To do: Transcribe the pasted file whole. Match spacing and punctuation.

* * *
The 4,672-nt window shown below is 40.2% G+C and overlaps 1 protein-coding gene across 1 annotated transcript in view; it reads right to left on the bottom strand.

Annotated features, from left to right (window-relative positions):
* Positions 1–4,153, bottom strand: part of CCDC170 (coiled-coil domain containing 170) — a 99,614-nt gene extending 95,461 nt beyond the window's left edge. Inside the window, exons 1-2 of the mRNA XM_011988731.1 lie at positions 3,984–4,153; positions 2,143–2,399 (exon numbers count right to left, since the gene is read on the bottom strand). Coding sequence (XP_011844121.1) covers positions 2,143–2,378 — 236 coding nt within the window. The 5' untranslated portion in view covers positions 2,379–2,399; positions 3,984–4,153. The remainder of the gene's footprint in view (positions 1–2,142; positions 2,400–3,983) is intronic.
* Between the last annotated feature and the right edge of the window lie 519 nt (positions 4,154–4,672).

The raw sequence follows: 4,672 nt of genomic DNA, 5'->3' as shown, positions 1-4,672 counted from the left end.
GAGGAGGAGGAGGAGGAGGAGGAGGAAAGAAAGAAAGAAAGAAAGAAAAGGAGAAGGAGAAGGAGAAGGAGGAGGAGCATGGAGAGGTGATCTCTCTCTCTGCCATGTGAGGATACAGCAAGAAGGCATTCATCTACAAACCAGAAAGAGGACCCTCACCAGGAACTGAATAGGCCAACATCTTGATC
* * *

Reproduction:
The 4,672-nt window shown below is 40.2% G+C and overlaps 1 protein-coding gene across 1 annotated transcript in view; it reads right to left on the bottom strand.

Annotated features, from left to right (window-relative positions):
* Positions 1–4,153, bottom strand: part of CCDC170 (coiled-coil domain containing 170) — a 99,614-nt gene extending 95,461 nt beyond the window's left edge. Inside the window, exons 1-2 of the mRNA XM_011988731.1 lie at positions 3,984–4,153; positions 2,143–2,399 (exon numbers count right to left, since the gene is read on the bottom strand). Coding sequence (XP_011844121.1) covers positions 2,143–2,378 — 236 coding nt within the window. The 5' untranslated portion in view covers positions 2,379–2,399; positions 3,984–4,153. The remainder of the gene's footprint in view (positions 1–2,142; positions 2,400–3,983) is intronic.
* Between the last annotated feature and the right edge of the window lie 519 nt (positions 4,154–4,672).

The raw sequence follows: 4,672 nt of genomic DNA, 5'->3' as shown, positions 1-4,672 counted from the left end.
GAGGAGGAGGAGGAGGAGGAGGAGGAAAGAAAGAAAGAAAGAAAGAAAAGGAGAAGGAGAAGGAGAAGGAGGAGGAGCATGGAGAGGTGATCTCTCTCTCTGCCATGTGAGGATACAGCAAGAAGGCATTCATCTACAAACCAGAAAGAGGACCCTCACCAGGAACTGAATAGGCCAACATCTTGATC